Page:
Every now and then, a Rational Voice entered Von Hoft's head, and one night while he was watching a CNN update on himself, one did and said "Don't bother running anymore. It's only a matter of time before they catch up." However, these irregular Rational Voices were usually accompanied by the more common Irrational Voices. Often, these Voices said things like "That guy over there is looking at you funny. Kill him." This time, however, the Irrational Voice suggested an alternate plan to running. This plan directly involved the black shadow that was growing in the center of the triangle.
Von Hoft watched the shadow thicken until it had expanded to the border of the inner circle. Wisps of smoke began to rise from the blackness, along with an unholy stench. Faintly, odd growlings came from inside, along with an almost imperceptible Gregorian-like chant. Then, without warning, the dark shadows parted, revealing a deathly total blackness out of which It arose.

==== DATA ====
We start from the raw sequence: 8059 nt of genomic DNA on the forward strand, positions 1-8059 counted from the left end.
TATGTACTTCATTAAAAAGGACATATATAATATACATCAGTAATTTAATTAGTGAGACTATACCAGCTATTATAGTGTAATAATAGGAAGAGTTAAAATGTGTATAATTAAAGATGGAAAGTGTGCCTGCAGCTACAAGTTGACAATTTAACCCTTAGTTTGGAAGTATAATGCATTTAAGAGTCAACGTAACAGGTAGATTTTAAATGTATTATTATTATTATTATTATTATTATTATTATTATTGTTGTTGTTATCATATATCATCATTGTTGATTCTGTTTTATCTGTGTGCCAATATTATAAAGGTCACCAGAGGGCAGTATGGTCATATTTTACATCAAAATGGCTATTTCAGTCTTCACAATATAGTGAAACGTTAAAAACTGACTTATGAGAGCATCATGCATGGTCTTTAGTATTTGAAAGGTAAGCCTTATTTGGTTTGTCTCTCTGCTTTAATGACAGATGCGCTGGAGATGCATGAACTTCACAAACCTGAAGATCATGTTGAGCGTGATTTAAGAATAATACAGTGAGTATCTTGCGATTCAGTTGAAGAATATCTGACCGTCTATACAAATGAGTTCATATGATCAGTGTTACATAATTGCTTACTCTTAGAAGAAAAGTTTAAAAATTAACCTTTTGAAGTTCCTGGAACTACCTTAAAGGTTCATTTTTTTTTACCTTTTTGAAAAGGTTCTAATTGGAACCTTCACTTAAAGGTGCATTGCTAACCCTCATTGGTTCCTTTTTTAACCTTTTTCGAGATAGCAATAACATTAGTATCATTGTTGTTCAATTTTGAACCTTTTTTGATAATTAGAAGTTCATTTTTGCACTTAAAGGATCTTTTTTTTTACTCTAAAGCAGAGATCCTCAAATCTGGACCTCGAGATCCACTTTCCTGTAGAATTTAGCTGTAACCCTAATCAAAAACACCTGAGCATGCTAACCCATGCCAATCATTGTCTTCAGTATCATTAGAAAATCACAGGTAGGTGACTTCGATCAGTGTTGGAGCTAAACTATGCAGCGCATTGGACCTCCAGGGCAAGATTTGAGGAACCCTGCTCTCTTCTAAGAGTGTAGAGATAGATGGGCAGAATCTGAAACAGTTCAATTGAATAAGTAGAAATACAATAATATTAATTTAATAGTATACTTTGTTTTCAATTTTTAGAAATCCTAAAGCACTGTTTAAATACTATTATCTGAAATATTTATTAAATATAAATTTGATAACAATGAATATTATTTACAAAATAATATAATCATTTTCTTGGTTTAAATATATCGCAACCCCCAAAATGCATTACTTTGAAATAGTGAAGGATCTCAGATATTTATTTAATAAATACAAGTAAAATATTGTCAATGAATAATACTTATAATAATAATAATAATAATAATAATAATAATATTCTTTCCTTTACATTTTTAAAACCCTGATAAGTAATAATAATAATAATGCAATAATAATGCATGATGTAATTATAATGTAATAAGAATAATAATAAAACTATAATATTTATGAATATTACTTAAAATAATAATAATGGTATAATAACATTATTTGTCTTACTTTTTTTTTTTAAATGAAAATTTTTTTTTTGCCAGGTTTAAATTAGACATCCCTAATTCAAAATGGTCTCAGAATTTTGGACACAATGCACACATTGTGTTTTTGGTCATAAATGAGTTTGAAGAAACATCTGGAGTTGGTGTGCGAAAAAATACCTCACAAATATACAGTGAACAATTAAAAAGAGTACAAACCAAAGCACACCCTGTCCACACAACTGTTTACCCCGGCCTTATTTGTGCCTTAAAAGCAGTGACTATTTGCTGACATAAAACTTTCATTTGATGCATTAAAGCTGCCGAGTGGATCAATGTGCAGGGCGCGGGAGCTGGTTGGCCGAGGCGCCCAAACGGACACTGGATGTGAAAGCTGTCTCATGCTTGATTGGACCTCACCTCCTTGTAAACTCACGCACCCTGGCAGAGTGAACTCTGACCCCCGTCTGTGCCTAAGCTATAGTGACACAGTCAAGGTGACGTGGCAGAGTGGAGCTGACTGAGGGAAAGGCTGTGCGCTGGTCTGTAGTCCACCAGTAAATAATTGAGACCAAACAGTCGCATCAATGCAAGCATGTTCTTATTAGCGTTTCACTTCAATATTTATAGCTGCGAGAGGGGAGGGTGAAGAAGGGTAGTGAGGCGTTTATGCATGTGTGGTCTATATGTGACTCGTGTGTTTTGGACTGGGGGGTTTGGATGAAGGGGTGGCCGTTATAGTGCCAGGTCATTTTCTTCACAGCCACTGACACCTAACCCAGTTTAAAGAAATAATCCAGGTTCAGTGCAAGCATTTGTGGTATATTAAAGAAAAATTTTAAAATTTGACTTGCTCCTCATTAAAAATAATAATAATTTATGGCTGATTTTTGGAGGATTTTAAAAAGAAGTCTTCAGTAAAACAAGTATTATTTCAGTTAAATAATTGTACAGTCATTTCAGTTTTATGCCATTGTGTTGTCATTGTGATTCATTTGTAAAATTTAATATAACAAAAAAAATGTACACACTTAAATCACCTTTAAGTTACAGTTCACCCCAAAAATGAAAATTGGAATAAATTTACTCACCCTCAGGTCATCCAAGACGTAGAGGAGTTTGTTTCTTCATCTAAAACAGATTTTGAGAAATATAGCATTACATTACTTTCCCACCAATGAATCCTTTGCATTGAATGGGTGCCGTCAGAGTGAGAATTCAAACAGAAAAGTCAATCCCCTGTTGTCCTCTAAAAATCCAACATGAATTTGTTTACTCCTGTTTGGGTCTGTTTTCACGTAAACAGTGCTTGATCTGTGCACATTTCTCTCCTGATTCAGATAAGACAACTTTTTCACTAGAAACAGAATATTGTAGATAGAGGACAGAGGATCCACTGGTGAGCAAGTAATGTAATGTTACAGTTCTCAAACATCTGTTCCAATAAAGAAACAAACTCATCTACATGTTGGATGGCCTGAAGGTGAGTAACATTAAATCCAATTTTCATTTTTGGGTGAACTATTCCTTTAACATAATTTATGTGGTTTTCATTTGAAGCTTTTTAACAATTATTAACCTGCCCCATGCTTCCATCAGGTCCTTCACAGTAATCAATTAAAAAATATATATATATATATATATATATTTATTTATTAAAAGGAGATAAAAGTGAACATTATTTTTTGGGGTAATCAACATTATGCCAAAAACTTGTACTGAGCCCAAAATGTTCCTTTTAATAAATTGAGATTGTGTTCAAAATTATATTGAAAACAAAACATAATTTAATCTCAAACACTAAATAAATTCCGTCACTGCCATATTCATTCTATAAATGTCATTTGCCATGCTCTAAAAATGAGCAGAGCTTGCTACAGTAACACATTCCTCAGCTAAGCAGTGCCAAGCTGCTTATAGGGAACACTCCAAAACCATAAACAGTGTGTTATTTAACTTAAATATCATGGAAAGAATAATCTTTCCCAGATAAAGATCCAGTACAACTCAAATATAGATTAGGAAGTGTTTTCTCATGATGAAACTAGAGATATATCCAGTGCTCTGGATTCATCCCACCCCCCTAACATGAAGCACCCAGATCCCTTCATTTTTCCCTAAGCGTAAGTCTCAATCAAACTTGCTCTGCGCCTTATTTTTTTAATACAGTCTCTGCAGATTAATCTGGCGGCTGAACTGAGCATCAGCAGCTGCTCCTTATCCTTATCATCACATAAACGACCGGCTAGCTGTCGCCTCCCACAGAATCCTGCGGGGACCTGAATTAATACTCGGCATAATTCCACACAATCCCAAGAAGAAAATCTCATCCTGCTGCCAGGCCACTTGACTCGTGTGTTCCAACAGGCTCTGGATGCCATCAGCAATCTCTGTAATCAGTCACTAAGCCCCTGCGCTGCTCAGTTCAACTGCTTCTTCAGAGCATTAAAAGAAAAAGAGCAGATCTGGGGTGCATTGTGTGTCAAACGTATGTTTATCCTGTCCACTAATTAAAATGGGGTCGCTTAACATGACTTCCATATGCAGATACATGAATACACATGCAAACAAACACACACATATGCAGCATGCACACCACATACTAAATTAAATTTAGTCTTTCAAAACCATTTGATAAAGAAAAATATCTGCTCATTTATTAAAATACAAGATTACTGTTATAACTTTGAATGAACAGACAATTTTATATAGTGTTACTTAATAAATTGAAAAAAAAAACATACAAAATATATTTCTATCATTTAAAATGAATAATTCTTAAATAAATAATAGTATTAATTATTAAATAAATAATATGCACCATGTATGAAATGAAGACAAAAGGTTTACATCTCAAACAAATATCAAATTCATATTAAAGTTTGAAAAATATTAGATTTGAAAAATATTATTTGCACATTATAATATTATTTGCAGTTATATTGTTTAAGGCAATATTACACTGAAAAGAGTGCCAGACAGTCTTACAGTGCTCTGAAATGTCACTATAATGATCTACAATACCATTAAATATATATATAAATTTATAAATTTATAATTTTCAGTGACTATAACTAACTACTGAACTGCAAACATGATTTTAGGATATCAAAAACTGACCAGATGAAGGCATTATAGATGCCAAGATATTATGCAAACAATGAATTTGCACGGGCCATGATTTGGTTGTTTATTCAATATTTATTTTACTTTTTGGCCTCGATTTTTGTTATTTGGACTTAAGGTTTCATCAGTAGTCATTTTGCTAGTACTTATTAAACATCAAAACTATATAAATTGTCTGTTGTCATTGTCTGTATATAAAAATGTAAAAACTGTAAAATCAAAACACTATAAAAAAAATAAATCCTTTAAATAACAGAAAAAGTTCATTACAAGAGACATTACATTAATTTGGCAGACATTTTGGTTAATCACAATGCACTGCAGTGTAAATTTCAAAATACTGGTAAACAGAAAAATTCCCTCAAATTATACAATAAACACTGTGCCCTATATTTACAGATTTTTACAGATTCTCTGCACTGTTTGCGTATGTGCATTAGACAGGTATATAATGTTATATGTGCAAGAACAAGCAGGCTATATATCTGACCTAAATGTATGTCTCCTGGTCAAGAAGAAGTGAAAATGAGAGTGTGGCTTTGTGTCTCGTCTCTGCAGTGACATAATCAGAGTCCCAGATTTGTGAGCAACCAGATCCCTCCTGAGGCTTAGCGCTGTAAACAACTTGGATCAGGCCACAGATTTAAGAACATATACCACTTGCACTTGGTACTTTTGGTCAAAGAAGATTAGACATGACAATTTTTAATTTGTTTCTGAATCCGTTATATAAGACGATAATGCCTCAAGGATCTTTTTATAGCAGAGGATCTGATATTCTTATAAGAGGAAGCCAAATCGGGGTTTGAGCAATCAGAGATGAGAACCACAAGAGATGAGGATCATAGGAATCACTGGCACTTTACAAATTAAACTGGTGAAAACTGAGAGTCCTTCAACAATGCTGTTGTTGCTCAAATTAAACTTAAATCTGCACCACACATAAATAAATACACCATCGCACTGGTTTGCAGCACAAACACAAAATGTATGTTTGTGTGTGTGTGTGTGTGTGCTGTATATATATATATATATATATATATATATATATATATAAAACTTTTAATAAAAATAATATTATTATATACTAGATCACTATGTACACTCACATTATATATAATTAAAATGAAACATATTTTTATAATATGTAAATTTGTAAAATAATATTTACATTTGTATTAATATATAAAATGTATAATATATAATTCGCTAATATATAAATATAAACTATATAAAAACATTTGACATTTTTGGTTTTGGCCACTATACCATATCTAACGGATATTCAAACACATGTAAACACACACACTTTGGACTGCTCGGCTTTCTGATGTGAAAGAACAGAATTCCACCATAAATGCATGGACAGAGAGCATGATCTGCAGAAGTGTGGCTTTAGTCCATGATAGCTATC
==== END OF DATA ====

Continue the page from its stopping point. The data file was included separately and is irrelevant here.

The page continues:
Its skin was a grotesque shade of red that was covered with ugly blemishlike scales, plus a gruesome assortment of hooks, knobs, and barbs that sprouted from strategic locations on Its manlike frame. Two membranous wings protruded from Its muscular back, though they were folded and penned in as if a glass wall blocked their sprouting. That wall, oddly enough, would have been where the inner circle was. Atop massive shoulders were two heads that resembled jackal skulls with layers of flesh tightly wrapped around them. Von Hoft noted (as his bowels reflexively unloaded their contents in his pants) that only half of It was present: the ceiling blocked Its complete appearance. From the abdomen downward It was not present, but lost in the void of purple and red hues that shone from beneath.
The runes around the circle were blazing.
Both of Its heads studied the conjurer. Neither of the heads looked pleased. One head spoke, a low, bassy reverberation that vibrated internal organs, and the other head spoke the same words a fraction of a second later.
"Your summons is untimely and unwelcome. We have pressing matters that require Our personal attention in Our Noumenal world. Release Us."
The summoner feigned obsequiousness. "You give me no credit. I would not arbitrarily summon a Prince of Avernus without making it worth His while."